Wound care today is one of the most expensive and overlooked threats to patients and our overall healthcare system. It is very difficult for doctors to identify a wound which is becoming infected. Clinical signs and symptoms are imprecise and methods of identifying bacteria can be inaccessible or time-consuming. Keeping this in mind, an International team of Researchers have deduces a solution in the form of ‘SWIFT RAY 1’ which is a device run from a smart phone or tablet application that allows advanced imaging of a wound to identify infection.
This device can be attached to a smart phone and connected to the Swift Skin and Wound software to take medical-grade photographs, bacterial fluorescence images (which reveal bacteria using violet light) and infrared thermography images (which measure body heat). By capturing the heat produced by a wound and the fluorescence of bacteria, it helps clinicians tell the difference between inflammation and infection. This could help in faster intervention by catching infections before they pose serious threat to the patient.
Testing of the device was done by recruiting 66 wounded patients. Their wounds showed no sign of infection spreading further, did not contain foreign bodies and had not previously been treated with antibiotic or growth factors. The wounds were cleaned, uncovered and dried before imaging and later cared for as usual.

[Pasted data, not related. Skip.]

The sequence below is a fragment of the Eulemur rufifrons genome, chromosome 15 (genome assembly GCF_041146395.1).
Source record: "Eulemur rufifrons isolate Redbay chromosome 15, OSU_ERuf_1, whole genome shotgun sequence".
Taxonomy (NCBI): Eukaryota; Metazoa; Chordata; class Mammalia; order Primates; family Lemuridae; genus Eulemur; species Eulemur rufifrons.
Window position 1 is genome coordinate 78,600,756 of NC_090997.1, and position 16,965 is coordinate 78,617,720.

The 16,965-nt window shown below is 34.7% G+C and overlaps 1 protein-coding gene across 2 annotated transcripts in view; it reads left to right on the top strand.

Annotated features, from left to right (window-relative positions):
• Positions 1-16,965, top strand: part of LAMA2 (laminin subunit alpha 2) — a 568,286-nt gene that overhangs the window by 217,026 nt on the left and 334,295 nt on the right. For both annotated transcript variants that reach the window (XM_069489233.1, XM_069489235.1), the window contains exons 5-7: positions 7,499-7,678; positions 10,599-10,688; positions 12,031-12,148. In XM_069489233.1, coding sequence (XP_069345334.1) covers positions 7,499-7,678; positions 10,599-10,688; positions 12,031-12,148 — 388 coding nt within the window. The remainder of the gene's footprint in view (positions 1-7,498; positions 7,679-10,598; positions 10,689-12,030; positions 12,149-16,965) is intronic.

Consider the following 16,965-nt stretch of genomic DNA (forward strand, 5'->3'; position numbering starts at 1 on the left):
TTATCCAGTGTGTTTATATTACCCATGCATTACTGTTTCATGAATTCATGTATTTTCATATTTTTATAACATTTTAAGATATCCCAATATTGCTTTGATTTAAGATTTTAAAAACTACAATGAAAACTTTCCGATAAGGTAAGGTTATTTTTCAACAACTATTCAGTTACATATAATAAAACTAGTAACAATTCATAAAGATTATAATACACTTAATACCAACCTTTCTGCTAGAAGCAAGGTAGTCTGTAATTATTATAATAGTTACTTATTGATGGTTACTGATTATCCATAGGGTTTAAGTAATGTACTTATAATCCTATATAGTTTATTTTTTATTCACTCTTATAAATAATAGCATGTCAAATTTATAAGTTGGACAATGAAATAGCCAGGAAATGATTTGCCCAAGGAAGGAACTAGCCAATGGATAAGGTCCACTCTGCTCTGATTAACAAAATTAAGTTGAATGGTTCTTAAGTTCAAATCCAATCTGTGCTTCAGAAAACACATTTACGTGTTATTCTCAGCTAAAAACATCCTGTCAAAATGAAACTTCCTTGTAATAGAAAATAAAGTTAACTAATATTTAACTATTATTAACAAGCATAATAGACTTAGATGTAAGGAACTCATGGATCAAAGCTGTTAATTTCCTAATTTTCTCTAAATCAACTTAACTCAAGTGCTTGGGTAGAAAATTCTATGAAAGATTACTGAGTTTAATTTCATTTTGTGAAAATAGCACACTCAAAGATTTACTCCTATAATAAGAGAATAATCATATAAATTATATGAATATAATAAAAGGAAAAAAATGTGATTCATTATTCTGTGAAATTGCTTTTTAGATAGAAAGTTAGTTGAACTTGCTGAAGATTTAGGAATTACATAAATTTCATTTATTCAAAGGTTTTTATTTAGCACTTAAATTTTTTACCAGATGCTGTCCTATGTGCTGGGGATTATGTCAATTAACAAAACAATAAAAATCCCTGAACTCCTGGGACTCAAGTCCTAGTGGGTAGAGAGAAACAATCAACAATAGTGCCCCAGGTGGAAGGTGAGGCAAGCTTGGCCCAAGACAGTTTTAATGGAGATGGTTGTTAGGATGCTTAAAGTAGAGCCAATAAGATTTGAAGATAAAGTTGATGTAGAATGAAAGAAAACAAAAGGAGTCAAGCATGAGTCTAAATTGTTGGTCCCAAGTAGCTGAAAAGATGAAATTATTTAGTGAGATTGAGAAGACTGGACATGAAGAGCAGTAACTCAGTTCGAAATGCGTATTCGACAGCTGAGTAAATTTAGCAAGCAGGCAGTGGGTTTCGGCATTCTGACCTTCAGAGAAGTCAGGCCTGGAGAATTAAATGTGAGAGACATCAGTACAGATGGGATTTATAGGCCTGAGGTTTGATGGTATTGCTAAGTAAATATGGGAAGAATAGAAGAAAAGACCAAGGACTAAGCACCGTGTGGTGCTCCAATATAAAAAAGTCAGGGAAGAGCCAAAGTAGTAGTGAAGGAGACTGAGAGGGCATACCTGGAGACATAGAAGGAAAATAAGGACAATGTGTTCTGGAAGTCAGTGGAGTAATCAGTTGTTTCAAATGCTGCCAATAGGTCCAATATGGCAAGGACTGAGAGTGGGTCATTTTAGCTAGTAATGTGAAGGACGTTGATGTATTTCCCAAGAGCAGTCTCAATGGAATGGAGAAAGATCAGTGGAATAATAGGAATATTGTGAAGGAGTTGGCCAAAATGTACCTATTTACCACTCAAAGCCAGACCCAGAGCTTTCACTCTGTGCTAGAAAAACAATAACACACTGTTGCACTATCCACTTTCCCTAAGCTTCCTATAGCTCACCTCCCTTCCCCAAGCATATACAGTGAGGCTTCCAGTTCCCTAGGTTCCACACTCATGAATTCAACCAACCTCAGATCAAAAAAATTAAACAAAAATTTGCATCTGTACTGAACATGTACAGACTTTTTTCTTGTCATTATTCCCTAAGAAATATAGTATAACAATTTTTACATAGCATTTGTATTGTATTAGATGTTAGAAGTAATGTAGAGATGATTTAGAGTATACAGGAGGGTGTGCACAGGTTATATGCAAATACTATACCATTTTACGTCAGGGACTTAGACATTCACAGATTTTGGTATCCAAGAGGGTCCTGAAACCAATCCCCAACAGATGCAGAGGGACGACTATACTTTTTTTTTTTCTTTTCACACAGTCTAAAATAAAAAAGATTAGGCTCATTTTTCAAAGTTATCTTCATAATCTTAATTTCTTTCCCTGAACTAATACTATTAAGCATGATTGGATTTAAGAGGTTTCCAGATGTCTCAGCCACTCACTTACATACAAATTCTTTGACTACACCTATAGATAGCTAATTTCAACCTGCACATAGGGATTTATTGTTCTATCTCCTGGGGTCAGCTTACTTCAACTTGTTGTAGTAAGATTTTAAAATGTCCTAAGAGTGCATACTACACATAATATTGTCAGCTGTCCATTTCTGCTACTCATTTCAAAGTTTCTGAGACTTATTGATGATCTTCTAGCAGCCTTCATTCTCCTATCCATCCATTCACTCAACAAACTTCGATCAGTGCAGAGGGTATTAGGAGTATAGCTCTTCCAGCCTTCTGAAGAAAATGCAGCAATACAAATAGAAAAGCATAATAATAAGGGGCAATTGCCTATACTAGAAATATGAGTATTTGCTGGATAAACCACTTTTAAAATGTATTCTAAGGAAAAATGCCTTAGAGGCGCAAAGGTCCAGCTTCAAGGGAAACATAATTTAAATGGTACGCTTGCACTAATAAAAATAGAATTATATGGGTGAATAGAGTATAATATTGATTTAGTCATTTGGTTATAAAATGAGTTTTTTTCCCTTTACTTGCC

A researcher who was not present for the wound care process, reviewed the images which identified four patterns. ‘Non-inflamed’ wounds were the ones where the wound was not warmer than healthy skin and no bacterial flouroscence was present. ‘Inflamed’ wounds were the ones which were slightly warmer than healthy skin and no or slight bacterial fluoroscence. Last two patterns of wounds which were substantially warmer with or without bacterial fluorescence were both designated as ‘Infected’ because all the clinicians who had examined these wounds has considered them infected. So out of the 66 wounds, 20 were non-inflamed, 26 were inflamed and 20 were infected.
The researchers performed principal component analysis and used an algorithm called k-neighbor clustering to see if a machine learning model could accurately identify these different categories of wound. It was found out that the model could identify all three very well with an accuracy of 74%. When differentiating between infected and non-infected wounds, the model correctly identified 100% of infected wounds and 91% of non-infected wounds.
This was a pilot study and follow-up studies are planned. This research has demonstrated bacterial imaging helps guide clinicians work to remove nonviable tissue, yet it cannot identify infection by itself and also that the images should always be considered in their medical context. The research paper is published in Frontiers in Medicine.